With a drop of a pan, Shalom Blac's life changed forever. “I remember just screaming and scraping my body, and my skin was literally falling on the floor,” Blac said. “I remember my mom telling me that I fainted. She thought I was gone.” When she was nine, Shalom and her younger sister were napping under a table at their mother's restaurant in Nigeria. Her mom, unaware of the sleeping girls below, placed a pot of hot oil on the table. Someone accidentally knocked the pot over, scalding the sisters. The girls were rushed to the hospital, severely burned. Eventually, an aunt got them visas so they could come to the United States and undergo several surgeries. A Dark Place After the accident, Shalom's
CAIRO (Reuters) - Egypt's top administrative court ruled on Saturday that regulators must block the video file-sharing site YouTube for one month over a video that denigrates the Prophet Mohammad, a lawyer who filed the case told Reuters. A lower administrative court had ordered that the Ministry of Communications and Information Technology block YouTube, owned by Google, in 2013 over the video, but the case was appealed and its ruling stayed during the appeal process. The ministry at the time said it would be impossible to enforce the ruling without also disrupting Google's Internet search engine, incurring potentially huge costs and job losses in the Arab world's most populous country. The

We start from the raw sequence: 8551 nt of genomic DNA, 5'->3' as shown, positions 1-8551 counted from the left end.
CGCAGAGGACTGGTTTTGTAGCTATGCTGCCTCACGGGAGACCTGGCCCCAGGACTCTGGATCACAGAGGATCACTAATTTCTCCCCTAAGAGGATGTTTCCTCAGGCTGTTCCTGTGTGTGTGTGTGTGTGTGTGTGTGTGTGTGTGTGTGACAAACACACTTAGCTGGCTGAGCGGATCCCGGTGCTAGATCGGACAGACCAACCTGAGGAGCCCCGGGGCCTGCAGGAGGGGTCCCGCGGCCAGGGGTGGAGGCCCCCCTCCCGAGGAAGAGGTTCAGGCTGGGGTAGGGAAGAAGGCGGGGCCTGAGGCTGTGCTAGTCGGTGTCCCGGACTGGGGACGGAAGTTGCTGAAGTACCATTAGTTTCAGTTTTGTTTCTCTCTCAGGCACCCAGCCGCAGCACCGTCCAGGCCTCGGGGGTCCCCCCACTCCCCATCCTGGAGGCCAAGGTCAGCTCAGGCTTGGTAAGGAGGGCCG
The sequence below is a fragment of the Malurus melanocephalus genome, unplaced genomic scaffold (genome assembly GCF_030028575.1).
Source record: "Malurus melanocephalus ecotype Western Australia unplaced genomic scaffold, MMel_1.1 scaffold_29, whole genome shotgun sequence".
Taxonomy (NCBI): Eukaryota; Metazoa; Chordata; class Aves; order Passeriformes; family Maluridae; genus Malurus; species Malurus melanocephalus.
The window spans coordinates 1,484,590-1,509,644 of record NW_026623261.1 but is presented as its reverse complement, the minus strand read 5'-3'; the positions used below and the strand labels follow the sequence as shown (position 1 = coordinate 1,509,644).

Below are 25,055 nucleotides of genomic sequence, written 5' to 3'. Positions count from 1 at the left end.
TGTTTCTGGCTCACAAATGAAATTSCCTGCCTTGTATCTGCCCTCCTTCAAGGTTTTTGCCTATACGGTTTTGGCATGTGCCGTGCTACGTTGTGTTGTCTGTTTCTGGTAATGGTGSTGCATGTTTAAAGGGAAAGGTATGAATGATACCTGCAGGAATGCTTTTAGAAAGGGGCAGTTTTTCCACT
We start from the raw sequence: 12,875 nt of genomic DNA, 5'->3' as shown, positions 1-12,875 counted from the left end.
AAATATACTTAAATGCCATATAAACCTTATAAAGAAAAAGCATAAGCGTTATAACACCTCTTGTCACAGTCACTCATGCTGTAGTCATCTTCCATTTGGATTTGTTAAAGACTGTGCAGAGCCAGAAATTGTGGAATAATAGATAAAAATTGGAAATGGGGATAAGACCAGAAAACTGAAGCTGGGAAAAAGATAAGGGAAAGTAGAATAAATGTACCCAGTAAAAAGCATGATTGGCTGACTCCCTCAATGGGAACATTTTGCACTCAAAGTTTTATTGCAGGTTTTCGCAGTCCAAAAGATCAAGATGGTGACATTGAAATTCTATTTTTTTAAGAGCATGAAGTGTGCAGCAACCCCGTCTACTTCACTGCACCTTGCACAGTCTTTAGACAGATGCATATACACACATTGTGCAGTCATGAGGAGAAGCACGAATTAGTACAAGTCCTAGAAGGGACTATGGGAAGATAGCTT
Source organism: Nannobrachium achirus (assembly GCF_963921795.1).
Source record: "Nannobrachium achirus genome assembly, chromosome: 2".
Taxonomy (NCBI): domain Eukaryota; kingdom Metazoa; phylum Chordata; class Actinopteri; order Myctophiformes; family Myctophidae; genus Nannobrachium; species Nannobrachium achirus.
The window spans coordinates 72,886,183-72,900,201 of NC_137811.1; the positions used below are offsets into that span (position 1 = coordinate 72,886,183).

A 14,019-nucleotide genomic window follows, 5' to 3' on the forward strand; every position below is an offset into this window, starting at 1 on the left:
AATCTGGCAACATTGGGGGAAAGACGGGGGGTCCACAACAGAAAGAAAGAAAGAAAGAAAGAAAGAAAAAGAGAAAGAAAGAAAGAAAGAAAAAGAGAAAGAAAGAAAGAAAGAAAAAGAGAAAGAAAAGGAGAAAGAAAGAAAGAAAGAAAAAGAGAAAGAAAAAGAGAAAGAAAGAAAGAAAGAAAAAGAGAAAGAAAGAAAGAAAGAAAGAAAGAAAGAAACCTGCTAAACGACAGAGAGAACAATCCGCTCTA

Search engines like Google (GOOGL.O) and Microsoft's Bing (MSFT.O) could be made to pay for showing snippets of news articles under draft copyright rules endorsed by European Union ambassadors on Friday. The measure, which is not yet final, would allow press publishers to ask search engines to pay them for showing their articles for up to one year after publication. The original proposal from the European Commission had foreseen giving publishers the right to ask for payment for up to 20 years.
Post Facebook's News Feed change, Hearst has been focusing on producing premium, longer-form episodic video series on YouTube. The publisher of Seventeen, Harper's Bazaar, Elle and Cosmopolitan has created more than 34 new web shows, and plans to launch six more in the upcoming weeks. The move is a bid to create a diversified distribution strategy that doesn't rely too much on one platform and also develop a loyal audience in the long run. Still reeling from Facebook's dramatic News Feed shake-up earlier this year, publishers have been in the search of new sustainable ways to build their video businesses. Some, like NowThis, have turned back the spotlight on their websites. Others, like Condé